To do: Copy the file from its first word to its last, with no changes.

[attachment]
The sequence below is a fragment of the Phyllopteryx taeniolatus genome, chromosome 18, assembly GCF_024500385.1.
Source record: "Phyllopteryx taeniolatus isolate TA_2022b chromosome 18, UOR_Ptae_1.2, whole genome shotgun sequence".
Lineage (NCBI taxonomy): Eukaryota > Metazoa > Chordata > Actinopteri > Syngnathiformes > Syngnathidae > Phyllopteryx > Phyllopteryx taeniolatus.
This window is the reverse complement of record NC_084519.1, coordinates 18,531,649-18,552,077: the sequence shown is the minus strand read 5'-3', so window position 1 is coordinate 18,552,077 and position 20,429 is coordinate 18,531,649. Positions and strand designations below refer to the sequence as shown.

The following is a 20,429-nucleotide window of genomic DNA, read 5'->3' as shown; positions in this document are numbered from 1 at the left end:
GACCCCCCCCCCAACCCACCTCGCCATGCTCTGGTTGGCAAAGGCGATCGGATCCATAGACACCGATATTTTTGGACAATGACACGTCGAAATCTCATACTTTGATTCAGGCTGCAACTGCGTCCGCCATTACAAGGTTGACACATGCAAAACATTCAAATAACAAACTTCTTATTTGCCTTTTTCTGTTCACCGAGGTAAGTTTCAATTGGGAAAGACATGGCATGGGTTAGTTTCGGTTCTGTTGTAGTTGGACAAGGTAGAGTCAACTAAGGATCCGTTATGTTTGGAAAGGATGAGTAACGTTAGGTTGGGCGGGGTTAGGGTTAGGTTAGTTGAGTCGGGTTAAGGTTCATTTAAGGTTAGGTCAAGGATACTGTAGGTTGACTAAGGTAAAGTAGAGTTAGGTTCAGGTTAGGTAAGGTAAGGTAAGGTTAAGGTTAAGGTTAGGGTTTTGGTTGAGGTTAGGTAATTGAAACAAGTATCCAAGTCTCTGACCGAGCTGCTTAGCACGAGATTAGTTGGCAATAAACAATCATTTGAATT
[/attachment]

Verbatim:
The sequence below is a fragment of the Phyllopteryx taeniolatus genome, chromosome 18, assembly GCF_024500385.1.
Source record: "Phyllopteryx taeniolatus isolate TA_2022b chromosome 18, UOR_Ptae_1.2, whole genome shotgun sequence".
Lineage (NCBI taxonomy): Eukaryota > Metazoa > Chordata > Actinopteri > Syngnathiformes > Syngnathidae > Phyllopteryx > Phyllopteryx taeniolatus.
This window is the reverse complement of record NC_084519.1, coordinates 18,531,649-18,552,077: the sequence shown is the minus strand read 5'-3', so window position 1 is coordinate 18,552,077 and position 20,429 is coordinate 18,531,649. Positions and strand designations below refer to the sequence as shown.

The following is a 20,429-nucleotide window of genomic DNA, read 5'->3' as shown; positions in this document are numbered from 1 at the left end:
GACCCCCCCCCCAACCCACCTCGCCATGCTCTGGTTGGCAAAGGCGATCGGATCCATAGACACCGATATTTTTGGACAATGACACGTCGAAATCTCATACTTTGATTCAGGCTGCAACTGCGTCCGCCATTACAAGGTTGACACATGCAAAACATTCAAATAACAAACTTCTTATTTGCCTTTTTCTGTTCACCGAGGTAAGTTTCAATTGGGAAAGACATGGCATGGGTTAGTTTCGGTTCTGTTGTAGTTGGACAAGGTAGAGTCAACTAAGGATCCGTTATGTTTGGAAAGGATGAGTAACGTTAGGTTGGGCGGGGTTAGGGTTAGGTTAGTTGAGTCGGGTTAAGGTTCATTTAAGGTTAGGTCAAGGATACTGTAGGTTGACTAAGGTAAAGTAGAGTTAGGTTCAGGTTAGGTAAGGTAAGGTAAGGTTAAGGTTAAGGTTAGGGTTTTGGTTGAGGTTAGGTAATTGAAACAAGTATCCAAGTCTCTGACCGAGCTGCTTAGCACGAGATTAGTTGGCAATAAACAATCATTTGAATT